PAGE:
Aus: Health leaders slam new rules on food labelling

MAKERS of sugar-rich foods such as Nutri-Grain and other cereals and fruit bars claiming questionable health benefits will have to change their labels or their ingredients under new truth in labelling measures.

But after months of controversy, food ministers appear to have bowed to food industry pressure and proposed allowing food companies to introduce products making questionable health claims before regulators can stop them, food ministers decided yesterday.

Regulators would be able to force changes subsequently if products were found to breach food and labelling standards, health and consumer groups say. Victoria and New Zealand could also be able to opt out of assessment of health claims by the trans-Tasman regulators, Food Standards Australia New Zealand, in what has been described as a ”messy” compromise by one source.

The minister’s refusal to enforce a proposed requirement that health claims on food labels be subjected to regulatory checks before they go on sale has drawn warnings from health and consumer groups that an unhealthy product could gain a market foothold before being pulled up.

The consumer group Choice condemned the decision, declaring food and health ministers had abandoned the independent verification of new health claims and given the food industry an effective veto over food labelling policy.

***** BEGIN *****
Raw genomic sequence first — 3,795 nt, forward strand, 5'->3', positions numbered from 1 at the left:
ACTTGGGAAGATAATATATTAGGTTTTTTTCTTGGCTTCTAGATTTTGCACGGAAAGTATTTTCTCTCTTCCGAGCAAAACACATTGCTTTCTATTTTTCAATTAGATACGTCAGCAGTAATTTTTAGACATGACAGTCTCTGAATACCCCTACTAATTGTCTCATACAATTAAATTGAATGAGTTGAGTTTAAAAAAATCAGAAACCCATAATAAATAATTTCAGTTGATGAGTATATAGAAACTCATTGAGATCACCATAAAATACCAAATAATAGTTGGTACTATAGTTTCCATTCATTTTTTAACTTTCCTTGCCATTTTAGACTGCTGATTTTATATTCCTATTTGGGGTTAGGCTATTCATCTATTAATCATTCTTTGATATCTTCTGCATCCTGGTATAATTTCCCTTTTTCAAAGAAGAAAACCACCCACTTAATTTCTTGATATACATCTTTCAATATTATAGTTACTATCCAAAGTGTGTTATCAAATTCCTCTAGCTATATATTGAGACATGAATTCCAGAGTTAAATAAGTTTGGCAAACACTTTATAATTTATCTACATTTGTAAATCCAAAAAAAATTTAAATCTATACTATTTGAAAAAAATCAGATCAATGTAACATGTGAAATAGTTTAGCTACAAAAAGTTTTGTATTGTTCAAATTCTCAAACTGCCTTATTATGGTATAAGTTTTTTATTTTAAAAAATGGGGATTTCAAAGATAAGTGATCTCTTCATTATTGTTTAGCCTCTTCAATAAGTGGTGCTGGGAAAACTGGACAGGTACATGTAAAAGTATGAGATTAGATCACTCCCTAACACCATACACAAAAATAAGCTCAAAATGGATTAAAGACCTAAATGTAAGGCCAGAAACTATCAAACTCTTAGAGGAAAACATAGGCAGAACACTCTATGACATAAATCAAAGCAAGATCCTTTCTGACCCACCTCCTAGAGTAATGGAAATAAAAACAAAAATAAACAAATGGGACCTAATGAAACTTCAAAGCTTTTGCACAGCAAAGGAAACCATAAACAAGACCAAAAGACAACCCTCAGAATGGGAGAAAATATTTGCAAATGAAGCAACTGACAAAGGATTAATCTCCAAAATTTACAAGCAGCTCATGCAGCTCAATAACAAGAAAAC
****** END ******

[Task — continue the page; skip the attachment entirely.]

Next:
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16 responses to “Aus: Health leaders slam new rules on food labelling

  1. Food and nutrition should be taught in all schools by university qualified nutrition teachers with a scientific base. Until this happens the food industry will continue its trampling on human health. And that’s a fact.

    • Teaching food would seem difficult.

      • Yes. That’s because the people – such as politicians, church leaders, food inndustry representatives etc who in effect provide the syllabus for schools are not true representaives of the people. When we have true democracy, things will change.

  2. Absurd. People know plenty about food. It has not suddenly become mysterious and specialized.

  3. OK. So the average citizen is qualified in the science of nutrition, are they? I suppose they can look after the rest of their medical health as well, without even the use of doctors (who, by the way, are not experts in nutrition) ?.